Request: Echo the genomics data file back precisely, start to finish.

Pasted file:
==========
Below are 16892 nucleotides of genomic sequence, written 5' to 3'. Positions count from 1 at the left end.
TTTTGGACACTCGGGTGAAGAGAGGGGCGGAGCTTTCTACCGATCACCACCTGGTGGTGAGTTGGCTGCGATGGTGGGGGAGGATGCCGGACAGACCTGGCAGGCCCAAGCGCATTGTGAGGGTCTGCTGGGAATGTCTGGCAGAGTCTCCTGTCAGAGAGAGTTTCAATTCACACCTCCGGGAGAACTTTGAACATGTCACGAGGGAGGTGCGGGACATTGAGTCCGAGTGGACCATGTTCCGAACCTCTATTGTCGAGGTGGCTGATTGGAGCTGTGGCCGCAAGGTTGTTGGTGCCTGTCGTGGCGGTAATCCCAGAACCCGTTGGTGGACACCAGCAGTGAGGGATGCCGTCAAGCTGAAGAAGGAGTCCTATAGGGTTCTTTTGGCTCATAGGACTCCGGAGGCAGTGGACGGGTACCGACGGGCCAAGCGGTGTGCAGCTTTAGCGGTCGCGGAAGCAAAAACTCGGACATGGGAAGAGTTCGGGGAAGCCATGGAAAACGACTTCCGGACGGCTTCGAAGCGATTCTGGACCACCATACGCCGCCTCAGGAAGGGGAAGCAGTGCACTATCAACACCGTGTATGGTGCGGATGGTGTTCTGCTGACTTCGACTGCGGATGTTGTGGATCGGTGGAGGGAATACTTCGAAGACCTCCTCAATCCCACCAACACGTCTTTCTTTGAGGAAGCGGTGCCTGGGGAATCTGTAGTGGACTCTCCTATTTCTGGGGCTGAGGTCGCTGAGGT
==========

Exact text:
Below are 16892 nucleotides of genomic sequence, written 5' to 3'. Positions count from 1 at the left end.
TTTTGGACACTCGGGTGAAGAGAGGGGCGGAGCTTTCTACCGATCACCACCTGGTGGTGAGTTGGCTGCGATGGTGGGGGAGGATGCCGGACAGACCTGGCAGGCCCAAGCGCATTGTGAGGGTCTGCTGGGAATGTCTGGCAGAGTCTCCTGTCAGAGAGAGTTTCAATTCACACCTCCGGGAGAACTTTGAACATGTCACGAGGGAGGTGCGGGACATTGAGTCCGAGTGGACCATGTTCCGAACCTCTATTGTCGAGGTGGCTGATTGGAGCTGTGGCCGCAAGGTTGTTGGTGCCTGTCGTGGCGGTAATCCCAGAACCCGTTGGTGGACACCAGCAGTGAGGGATGCCGTCAAGCTGAAGAAGGAGTCCTATAGGGTTCTTTTGGCTCATAGGACTCCGGAGGCAGTGGACGGGTACCGACGGGCCAAGCGGTGTGCAGCTTTAGCGGTCGCGGAAGCAAAAACTCGGACATGGGAAGAGTTCGGGGAAGCCATGGAAAACGACTTCCGGACGGCTTCGAAGCGATTCTGGACCACCATACGCCGCCTCAGGAAGGGGAAGCAGTGCACTATCAACACCGTGTATGGTGCGGATGGTGTTCTGCTGACTTCGACTGCGGATGTTGTGGATCGGTGGAGGGAATACTTCGAAGACCTCCTCAATCCCACCAACACGTCTTTCTTTGAGGAAGCGGTGCCTGGGGAATCTGTAGTGGACTCTCCTATTTCTGGGGCTGAGGTCGCTGAGGT